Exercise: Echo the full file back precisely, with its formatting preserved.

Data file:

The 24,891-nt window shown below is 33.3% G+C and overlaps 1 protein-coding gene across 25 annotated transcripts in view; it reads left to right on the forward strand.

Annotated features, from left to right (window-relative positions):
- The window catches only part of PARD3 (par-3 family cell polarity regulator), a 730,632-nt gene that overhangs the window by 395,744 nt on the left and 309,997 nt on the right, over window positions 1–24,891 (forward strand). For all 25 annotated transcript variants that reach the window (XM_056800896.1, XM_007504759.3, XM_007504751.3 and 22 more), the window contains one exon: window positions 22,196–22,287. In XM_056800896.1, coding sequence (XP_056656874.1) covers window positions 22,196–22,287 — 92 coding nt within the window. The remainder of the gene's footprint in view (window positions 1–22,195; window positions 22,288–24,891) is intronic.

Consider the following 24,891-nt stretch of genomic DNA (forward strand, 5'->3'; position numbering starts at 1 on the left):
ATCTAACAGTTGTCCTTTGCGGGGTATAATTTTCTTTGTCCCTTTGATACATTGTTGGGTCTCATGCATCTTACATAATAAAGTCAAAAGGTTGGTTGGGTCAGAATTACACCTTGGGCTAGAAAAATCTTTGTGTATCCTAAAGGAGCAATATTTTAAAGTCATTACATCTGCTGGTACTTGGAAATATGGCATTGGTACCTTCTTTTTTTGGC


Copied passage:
The 24,891-nt window shown below is 33.3% G+C and overlaps 1 protein-coding gene across 25 annotated transcripts in view; it reads left to right on the forward strand.

Annotated features, from left to right (window-relative positions):
- The window catches only part of PARD3 (par-3 family cell polarity regulator), a 730,632-nt gene that overhangs the window by 395,744 nt on the left and 309,997 nt on the right, over window positions 1–24,891 (forward strand). For all 25 annotated transcript variants that reach the window (XM_056800896.1, XM_007504759.3, XM_007504751.3 and 22 more), the window contains one exon: window positions 22,196–22,287. In XM_056800896.1, coding sequence (XP_056656874.1) covers window positions 22,196–22,287 — 92 coding nt within the window. The remainder of the gene's footprint in view (window positions 1–22,195; window positions 22,288–24,891) is intronic.

Consider the following 24,891-nt stretch of genomic DNA (forward strand, 5'->3'; position numbering starts at 1 on the left):
ATCTAACAGTTGTCCTTTGCGGGGTATAATTTTCTTTGTCCCTTTGATACATTGTTGGGTCTCATGCATCTTACATAATAAAGTCAAAAGGTTGGTTGGGTCAGAATTACACCTTGGGCTAGAAAAATCTTTGTGTATCCTAAAGGAGCAATATTTTAAAGTCATTACATCTGCTGGTACTTGGAAATATGGCATTGGTACCTTCTTTTTTTGGC